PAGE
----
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Nancy Gish wrote:
> 
> 
> Why this continual assumption that "drowning"--even in a poem that calls
> it "fear" and originally made it a voyage into terror--is something we
> must translate into the comfort of conversion or salvation?

Rat's Alley would be deliquescent with mud such as never known before*,
rotting bodies (human and animal), shit. In Parade's End a soldier dies
by drowning in the mud. (Pure speculation I won't stick to against
rebuttal: Perhaps part of the freedom of the mountains is the clarity,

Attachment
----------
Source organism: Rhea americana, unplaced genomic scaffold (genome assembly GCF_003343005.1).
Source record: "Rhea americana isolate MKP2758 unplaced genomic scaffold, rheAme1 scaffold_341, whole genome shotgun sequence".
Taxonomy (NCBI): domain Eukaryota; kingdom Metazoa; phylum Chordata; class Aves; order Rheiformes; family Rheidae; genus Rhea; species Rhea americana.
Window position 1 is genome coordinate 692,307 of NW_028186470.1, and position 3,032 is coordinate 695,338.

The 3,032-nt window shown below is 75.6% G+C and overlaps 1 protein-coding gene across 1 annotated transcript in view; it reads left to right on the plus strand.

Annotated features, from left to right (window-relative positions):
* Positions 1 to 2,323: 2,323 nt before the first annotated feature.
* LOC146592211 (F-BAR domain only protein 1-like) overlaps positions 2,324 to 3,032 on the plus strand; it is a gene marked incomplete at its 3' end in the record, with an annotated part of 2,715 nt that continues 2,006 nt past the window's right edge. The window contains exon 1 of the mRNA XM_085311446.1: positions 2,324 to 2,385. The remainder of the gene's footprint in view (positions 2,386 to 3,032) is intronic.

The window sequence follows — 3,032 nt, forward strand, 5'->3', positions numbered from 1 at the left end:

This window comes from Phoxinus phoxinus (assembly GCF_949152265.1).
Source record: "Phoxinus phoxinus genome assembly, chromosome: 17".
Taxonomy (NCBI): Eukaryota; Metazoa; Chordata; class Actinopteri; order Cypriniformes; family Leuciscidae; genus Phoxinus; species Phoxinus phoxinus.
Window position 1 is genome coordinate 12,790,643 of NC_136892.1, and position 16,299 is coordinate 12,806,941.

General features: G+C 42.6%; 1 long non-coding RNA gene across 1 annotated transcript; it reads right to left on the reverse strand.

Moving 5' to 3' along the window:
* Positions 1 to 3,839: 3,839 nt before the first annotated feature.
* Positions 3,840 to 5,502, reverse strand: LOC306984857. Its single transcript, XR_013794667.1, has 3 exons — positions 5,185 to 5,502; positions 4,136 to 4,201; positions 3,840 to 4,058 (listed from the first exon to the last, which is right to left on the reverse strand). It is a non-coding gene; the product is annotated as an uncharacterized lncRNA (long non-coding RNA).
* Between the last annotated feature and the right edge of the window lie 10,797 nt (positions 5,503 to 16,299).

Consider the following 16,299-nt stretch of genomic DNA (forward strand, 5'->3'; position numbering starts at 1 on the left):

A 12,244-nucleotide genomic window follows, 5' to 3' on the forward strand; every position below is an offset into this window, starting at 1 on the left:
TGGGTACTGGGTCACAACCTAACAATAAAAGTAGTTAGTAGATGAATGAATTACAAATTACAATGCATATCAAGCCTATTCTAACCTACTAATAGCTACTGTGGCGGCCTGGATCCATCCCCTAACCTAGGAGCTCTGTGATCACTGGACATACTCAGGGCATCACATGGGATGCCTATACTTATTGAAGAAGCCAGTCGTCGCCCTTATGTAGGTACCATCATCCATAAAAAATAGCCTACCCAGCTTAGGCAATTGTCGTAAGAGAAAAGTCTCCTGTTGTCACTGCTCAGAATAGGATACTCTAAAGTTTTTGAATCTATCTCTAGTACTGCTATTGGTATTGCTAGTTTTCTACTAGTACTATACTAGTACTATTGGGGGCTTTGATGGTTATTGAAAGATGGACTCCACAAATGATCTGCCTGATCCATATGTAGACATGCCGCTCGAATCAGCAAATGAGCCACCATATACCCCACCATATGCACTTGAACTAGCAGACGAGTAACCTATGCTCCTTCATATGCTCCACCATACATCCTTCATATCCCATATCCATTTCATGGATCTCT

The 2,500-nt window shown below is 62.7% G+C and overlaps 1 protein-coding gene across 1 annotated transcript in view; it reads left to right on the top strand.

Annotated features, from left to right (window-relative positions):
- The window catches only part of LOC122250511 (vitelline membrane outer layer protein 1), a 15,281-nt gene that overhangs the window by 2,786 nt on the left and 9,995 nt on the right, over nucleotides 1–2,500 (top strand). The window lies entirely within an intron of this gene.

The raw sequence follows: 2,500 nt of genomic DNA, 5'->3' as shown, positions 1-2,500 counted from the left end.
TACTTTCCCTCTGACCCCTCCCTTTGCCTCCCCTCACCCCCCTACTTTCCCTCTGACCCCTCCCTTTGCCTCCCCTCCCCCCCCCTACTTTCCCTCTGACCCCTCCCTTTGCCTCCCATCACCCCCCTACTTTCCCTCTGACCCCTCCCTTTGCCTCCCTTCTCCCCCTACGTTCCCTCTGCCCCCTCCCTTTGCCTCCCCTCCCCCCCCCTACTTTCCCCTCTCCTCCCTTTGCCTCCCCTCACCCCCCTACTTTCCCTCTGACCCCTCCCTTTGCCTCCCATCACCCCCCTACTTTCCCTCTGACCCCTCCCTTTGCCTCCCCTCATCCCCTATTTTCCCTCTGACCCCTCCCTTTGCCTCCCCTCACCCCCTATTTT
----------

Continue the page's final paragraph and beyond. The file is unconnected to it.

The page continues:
hardness of snow and ice, absence of the liquid & sticky. There is a
sort of release in the very metric of those lines.) 

And the threat in "Consider Phlebas, who was once handsome and tall as
you" is not the threat of dying but the threat of dying unexpectedly, I
would think, in the prime of life.

The poem is, among other things, a heap of broken images, and it is
_not_ a negative critique but just an observation to say that everything
in it doesn't fit everything else. Whether one wants to go as far as
Kinkaid or not, there is something to the claim in his CI article,
"Coherent Readers, Incoherent Texts." That is, a text (a) is not apt to
be fully coherent and (b) that is not particularly a defect except in
the dreams of New Critics.

Carrol